On the last night in town Demeter lay awake, thinking of Boots’ father. The Reverend Jason Christianson -- what a wonder he was! He came to their town as an evangelist, not the Puritanical sort of preacher they were used to, but a shining vision of a new life! He had baptized dozens of folks down by the stream and all crowded to take Communion from his hands. He handled the materials so beautifully, with never a false move, never bumping the wine decanter against the polished chalice or making crumbs when he snapped the wafer above the platen. “My body, broken for you,” he cried, but she never heard past “my body.” And she didn’t think of Jesus, only of Jason and his smooth body.
That spring they were both at the traditional beginning of the plowing season -- three furrows across the rich earth, three bands of darkness in the stubble field. When everyone had gone home, they came back under the moon and lay in the furrows to make a son, Plutos. A son who would be rich as the earth, who would make others wealthy as well. Jason made her believe that prosperity was the product of virtue, that diligence would always be rewarded by God with happiness and safety.
They had intended to marry. Before they could, there was a summer storm that endangered the ships belonging to the island village. People went up to the top of the cliff to watch through the wind-driven rain, as though that might bring the ships more quickly and safely. They asked Jason to pray for their seamen and so he did. Standing up there with his golden hair whipped by the wind, his cossack knotting around his legs, he raised up his arms and prayed mightily, half-singing, defying the storm. That’s when the lightning struck him dead as though the sky were jealous. The next day the ships came into harbor safely, including the ship belonging to Jason’s brother Dan. There were no funerals for sailors, but only one for the evangelical preacher who had brought them such assurance and grace for a while. Did he sacrifice himself for them, offering himself in place of their men? Or had he angered God by asking for more than the people were entitled to, refusing the tithe the sea had always demanded?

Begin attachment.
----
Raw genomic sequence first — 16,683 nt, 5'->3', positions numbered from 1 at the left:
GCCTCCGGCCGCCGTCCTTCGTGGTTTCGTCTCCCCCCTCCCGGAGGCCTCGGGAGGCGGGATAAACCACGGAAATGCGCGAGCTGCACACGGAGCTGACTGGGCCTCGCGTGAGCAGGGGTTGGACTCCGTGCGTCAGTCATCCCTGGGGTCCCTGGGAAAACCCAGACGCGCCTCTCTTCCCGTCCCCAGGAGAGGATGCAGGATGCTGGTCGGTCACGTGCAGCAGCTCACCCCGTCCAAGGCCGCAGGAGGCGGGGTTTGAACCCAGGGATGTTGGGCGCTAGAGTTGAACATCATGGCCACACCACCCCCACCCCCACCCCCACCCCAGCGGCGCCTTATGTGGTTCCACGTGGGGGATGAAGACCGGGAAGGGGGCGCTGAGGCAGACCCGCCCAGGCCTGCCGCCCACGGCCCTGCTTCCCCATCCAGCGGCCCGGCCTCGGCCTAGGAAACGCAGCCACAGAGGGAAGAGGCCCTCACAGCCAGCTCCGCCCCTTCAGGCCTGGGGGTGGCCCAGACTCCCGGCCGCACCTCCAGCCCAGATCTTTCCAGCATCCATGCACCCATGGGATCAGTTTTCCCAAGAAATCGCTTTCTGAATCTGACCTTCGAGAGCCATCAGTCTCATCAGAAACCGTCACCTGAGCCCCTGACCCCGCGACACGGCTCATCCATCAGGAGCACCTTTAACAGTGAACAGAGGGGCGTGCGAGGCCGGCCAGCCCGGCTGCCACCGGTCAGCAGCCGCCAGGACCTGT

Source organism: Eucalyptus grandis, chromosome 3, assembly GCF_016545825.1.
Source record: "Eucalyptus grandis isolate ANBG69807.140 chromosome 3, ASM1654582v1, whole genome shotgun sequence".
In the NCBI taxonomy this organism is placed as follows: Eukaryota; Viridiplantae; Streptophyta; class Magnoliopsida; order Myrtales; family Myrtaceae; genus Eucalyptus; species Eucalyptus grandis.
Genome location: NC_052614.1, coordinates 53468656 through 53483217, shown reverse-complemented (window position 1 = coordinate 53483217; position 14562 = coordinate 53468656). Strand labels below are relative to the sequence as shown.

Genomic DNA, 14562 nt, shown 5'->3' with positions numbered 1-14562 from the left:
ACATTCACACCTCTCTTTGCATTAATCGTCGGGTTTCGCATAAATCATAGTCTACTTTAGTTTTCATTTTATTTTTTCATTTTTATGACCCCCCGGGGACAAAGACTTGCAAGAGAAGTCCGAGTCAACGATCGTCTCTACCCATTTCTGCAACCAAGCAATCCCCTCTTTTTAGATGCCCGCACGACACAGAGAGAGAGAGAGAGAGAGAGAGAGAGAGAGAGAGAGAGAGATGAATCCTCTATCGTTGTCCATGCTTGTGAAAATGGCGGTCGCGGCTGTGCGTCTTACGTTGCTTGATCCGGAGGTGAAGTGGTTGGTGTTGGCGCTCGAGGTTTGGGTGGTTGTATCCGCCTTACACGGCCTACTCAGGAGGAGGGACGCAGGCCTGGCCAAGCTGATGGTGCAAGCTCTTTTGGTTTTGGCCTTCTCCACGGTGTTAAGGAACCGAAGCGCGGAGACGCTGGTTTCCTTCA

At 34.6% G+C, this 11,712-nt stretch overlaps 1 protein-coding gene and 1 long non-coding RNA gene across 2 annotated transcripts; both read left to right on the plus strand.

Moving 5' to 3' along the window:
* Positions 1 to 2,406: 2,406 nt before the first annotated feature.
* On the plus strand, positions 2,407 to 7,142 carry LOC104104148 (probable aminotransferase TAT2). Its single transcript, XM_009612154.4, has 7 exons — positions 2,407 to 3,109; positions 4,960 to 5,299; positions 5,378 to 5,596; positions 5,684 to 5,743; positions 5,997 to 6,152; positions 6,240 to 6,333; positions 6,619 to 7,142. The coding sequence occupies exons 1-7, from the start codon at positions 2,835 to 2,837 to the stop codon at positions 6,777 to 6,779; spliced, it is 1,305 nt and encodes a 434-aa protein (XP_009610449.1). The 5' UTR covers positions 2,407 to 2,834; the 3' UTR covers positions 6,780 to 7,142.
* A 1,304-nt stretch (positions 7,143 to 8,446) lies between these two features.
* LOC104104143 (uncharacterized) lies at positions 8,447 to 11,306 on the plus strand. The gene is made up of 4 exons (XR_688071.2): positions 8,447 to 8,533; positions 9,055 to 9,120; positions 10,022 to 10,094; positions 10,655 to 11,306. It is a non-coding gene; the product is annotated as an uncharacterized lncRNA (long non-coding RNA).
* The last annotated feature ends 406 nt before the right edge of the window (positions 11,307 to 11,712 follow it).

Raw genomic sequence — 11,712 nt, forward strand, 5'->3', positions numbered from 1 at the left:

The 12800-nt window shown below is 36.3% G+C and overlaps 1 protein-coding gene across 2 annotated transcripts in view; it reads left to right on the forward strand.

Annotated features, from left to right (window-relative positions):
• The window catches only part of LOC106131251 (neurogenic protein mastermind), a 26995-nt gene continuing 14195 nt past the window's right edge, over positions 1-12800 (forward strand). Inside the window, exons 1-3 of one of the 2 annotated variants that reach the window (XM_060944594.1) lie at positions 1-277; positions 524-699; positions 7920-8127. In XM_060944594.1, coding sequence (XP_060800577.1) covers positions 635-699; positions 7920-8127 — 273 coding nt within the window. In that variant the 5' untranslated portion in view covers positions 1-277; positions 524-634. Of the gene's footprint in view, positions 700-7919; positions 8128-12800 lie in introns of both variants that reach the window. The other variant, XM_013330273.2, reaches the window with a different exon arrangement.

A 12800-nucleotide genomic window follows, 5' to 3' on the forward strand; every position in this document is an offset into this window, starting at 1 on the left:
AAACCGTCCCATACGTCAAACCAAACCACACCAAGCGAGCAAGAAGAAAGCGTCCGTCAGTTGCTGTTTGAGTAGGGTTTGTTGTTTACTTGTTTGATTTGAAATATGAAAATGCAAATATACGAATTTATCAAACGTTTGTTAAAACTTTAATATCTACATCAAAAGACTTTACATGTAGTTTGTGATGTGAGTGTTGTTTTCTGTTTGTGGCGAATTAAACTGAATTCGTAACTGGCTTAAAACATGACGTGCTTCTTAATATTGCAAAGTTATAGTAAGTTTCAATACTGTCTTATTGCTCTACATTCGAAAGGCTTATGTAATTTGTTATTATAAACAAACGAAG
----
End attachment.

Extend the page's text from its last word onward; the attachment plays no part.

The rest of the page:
When the ships came in again again, Demeter had lived for months with her now fatherless boy, Plutos, and her dark but red-cheeked little daughter, Persephone, before she had felt the need for a new beginning and had gone along on Dan’s ship. Somewhere along the way, in an act of mutual consolation, they had conceived Boots. They married in Halifax. Cory had come later. By the time Dan’s ship went down, he had amassed a major fortune which Demeter managed carefully, mostly investing in agricultural land. That’s what she knew best and that’s what she loved most. Her family knew this dimly and did not ordinarily expect her help, especially after Dan was lost at sea. In a while she emigrated to Boston. By then all the children had found lives of their own except Pers.